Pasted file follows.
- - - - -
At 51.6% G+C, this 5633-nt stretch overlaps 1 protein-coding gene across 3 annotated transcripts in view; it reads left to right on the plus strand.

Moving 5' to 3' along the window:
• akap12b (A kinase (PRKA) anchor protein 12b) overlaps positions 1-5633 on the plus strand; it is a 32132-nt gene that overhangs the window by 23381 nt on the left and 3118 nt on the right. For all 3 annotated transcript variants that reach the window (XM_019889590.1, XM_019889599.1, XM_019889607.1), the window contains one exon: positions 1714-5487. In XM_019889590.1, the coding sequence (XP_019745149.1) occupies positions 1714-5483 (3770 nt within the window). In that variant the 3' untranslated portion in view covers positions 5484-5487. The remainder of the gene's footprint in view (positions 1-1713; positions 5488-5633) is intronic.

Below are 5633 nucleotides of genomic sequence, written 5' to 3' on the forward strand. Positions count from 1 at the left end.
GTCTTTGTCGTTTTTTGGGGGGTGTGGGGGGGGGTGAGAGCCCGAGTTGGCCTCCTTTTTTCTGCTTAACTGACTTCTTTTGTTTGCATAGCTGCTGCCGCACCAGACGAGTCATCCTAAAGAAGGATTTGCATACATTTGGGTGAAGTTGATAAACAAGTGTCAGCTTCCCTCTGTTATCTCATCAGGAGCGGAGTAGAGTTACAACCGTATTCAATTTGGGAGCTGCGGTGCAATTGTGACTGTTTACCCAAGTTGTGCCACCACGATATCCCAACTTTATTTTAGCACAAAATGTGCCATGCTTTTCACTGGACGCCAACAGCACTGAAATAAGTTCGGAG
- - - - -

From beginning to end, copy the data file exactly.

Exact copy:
At 51.6% G+C, this 5633-nt stretch overlaps 1 protein-coding gene across 3 annotated transcripts in view; it reads left to right on the plus strand.

Moving 5' to 3' along the window:
• akap12b (A kinase (PRKA) anchor protein 12b) overlaps positions 1-5633 on the plus strand; it is a 32132-nt gene that overhangs the window by 23381 nt on the left and 3118 nt on the right. For all 3 annotated transcript variants that reach the window (XM_019889590.1, XM_019889599.1, XM_019889607.1), the window contains one exon: positions 1714-5487. In XM_019889590.1, the coding sequence (XP_019745149.1) occupies positions 1714-5483 (3770 nt within the window). In that variant the 3' untranslated portion in view covers positions 5484-5487. The remainder of the gene's footprint in view (positions 1-1713; positions 5488-5633) is intronic.

Below are 5633 nucleotides of genomic sequence, written 5' to 3' on the forward strand. Positions count from 1 at the left end.
GTCTTTGTCGTTTTTTGGGGGGTGTGGGGGGGGGTGAGAGCCCGAGTTGGCCTCCTTTTTTCTGCTTAACTGACTTCTTTTGTTTGCATAGCTGCTGCCGCACCAGACGAGTCATCCTAAAGAAGGATTTGCATACATTTGGGTGAAGTTGATAAACAAGTGTCAGCTTCCCTCTGTTATCTCATCAGGAGCGGAGTAGAGTTACAACCGTATTCAATTTGGGAGCTGCGGTGCAATTGTGACTGTTTACCCAAGTTGTGCCACCACGATATCCCAACTTTATTTTAGCACAAAATGTGCCATGCTTTTCACTGGACGCCAACAGCACTGAAATAAGTTCGGAG